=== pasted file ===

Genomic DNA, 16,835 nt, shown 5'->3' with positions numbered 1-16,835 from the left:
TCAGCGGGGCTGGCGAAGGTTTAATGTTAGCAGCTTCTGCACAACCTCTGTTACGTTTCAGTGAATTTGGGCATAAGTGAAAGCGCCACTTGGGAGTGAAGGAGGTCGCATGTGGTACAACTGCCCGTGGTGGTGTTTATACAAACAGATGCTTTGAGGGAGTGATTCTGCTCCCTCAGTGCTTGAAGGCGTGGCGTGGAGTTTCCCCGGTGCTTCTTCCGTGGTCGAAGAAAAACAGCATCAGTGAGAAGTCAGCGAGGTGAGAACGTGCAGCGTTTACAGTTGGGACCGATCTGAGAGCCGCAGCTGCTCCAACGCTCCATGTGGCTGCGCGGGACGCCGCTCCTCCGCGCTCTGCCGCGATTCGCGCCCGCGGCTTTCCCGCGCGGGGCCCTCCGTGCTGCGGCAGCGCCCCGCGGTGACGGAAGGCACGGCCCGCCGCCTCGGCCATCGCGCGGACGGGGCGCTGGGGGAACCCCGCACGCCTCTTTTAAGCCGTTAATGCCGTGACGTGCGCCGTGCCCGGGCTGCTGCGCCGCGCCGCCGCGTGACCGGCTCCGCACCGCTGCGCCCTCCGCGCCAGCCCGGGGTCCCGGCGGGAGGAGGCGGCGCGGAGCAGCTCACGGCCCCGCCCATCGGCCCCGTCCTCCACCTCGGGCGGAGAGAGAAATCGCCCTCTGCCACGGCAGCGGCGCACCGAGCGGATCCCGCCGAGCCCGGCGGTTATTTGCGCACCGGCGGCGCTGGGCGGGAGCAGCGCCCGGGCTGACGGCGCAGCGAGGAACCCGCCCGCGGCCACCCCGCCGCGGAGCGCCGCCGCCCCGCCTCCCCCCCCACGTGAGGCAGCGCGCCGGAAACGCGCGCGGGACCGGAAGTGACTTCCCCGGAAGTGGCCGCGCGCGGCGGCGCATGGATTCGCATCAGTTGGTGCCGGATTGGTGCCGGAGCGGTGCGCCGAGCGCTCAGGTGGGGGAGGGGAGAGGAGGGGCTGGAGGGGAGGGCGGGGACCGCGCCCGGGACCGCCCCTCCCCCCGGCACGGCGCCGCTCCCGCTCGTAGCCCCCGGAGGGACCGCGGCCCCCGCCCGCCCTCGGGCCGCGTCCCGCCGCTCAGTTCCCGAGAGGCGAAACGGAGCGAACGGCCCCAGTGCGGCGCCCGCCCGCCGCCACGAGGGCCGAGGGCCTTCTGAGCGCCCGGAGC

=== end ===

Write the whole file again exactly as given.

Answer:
Genomic DNA, 16,835 nt, shown 5'->3' with positions numbered 1-16,835 from the left:
TCAGCGGGGCTGGCGAAGGTTTAATGTTAGCAGCTTCTGCACAACCTCTGTTACGTTTCAGTGAATTTGGGCATAAGTGAAAGCGCCACTTGGGAGTGAAGGAGGTCGCATGTGGTACAACTGCCCGTGGTGGTGTTTATACAAACAGATGCTTTGAGGGAGTGATTCTGCTCCCTCAGTGCTTGAAGGCGTGGCGTGGAGTTTCCCCGGTGCTTCTTCCGTGGTCGAAGAAAAACAGCATCAGTGAGAAGTCAGCGAGGTGAGAACGTGCAGCGTTTACAGTTGGGACCGATCTGAGAGCCGCAGCTGCTCCAACGCTCCATGTGGCTGCGCGGGACGCCGCTCCTCCGCGCTCTGCCGCGATTCGCGCCCGCGGCTTTCCCGCGCGGGGCCCTCCGTGCTGCGGCAGCGCCCCGCGGTGACGGAAGGCACGGCCCGCCGCCTCGGCCATCGCGCGGACGGGGCGCTGGGGGAACCCCGCACGCCTCTTTTAAGCCGTTAATGCCGTGACGTGCGCCGTGCCCGGGCTGCTGCGCCGCGCCGCCGCGTGACCGGCTCCGCACCGCTGCGCCCTCCGCGCCAGCCCGGGGTCCCGGCGGGAGGAGGCGGCGCGGAGCAGCTCACGGCCCCGCCCATCGGCCCCGTCCTCCACCTCGGGCGGAGAGAGAAATCGCCCTCTGCCACGGCAGCGGCGCACCGAGCGGATCCCGCCGAGCCCGGCGGTTATTTGCGCACCGGCGGCGCTGGGCGGGAGCAGCGCCCGGGCTGACGGCGCAGCGAGGAACCCGCCCGCGGCCACCCCGCCGCGGAGCGCCGCCGCCCCGCCTCCCCCCCCACGTGAGGCAGCGCGCCGGAAACGCGCGCGGGACCGGAAGTGACTTCCCCGGAAGTGGCCGCGCGCGGCGGCGCATGGATTCGCATCAGTTGGTGCCGGATTGGTGCCGGAGCGGTGCGCCGAGCGCTCAGGTGGGGGAGGGGAGAGGAGGGGCTGGAGGGGAGGGCGGGGACCGCGCCCGGGACCGCCCCTCCCCCCGGCACGGCGCCGCTCCCGCTCGTAGCCCCCGGAGGGACCGCGGCCCCCGCCCGCCCTCGGGCCGCGTCCCGCCGCTCAGTTCCCGAGAGGCGAAACGGAGCGAACGGCCCCAGTGCGGCGCCCGCCCGCCGCCACGAGGGCCGAGGGCCTTCTGAGCGCCCGGAGC